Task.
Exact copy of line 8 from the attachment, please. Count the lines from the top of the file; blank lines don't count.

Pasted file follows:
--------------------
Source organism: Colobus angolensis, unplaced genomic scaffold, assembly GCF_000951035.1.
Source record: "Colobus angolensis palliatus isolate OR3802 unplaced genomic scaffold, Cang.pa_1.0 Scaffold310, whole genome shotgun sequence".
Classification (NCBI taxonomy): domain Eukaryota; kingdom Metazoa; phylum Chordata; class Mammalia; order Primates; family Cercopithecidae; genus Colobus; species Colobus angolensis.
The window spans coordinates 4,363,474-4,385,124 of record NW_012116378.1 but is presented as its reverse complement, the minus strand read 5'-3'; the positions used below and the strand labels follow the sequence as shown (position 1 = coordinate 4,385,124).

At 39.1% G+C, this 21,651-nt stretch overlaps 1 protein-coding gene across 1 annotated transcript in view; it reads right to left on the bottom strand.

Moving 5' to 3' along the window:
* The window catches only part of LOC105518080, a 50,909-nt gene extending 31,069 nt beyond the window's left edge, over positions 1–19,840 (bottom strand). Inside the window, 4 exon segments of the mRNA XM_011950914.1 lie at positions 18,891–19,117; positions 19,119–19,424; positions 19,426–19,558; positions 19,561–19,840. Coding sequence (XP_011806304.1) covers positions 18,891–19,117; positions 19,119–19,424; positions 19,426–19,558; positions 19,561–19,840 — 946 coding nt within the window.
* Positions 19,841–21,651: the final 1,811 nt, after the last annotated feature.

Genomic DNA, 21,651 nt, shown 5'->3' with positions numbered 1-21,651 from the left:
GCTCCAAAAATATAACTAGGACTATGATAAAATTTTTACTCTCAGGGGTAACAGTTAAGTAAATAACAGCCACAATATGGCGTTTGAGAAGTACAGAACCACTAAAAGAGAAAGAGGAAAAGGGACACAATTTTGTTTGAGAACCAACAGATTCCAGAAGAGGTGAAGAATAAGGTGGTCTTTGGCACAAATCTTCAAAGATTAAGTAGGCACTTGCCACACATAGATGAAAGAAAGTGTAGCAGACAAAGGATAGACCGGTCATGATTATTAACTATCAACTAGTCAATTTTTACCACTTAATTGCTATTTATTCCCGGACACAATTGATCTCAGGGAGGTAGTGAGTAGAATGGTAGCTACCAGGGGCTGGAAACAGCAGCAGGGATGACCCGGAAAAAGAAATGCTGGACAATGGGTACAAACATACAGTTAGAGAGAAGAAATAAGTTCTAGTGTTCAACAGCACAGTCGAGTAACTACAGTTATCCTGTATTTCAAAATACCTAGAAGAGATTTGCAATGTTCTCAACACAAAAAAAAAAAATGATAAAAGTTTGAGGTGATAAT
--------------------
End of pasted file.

* Positions 19,841–21,651: the final 1,811 nt, after the last annotated feature.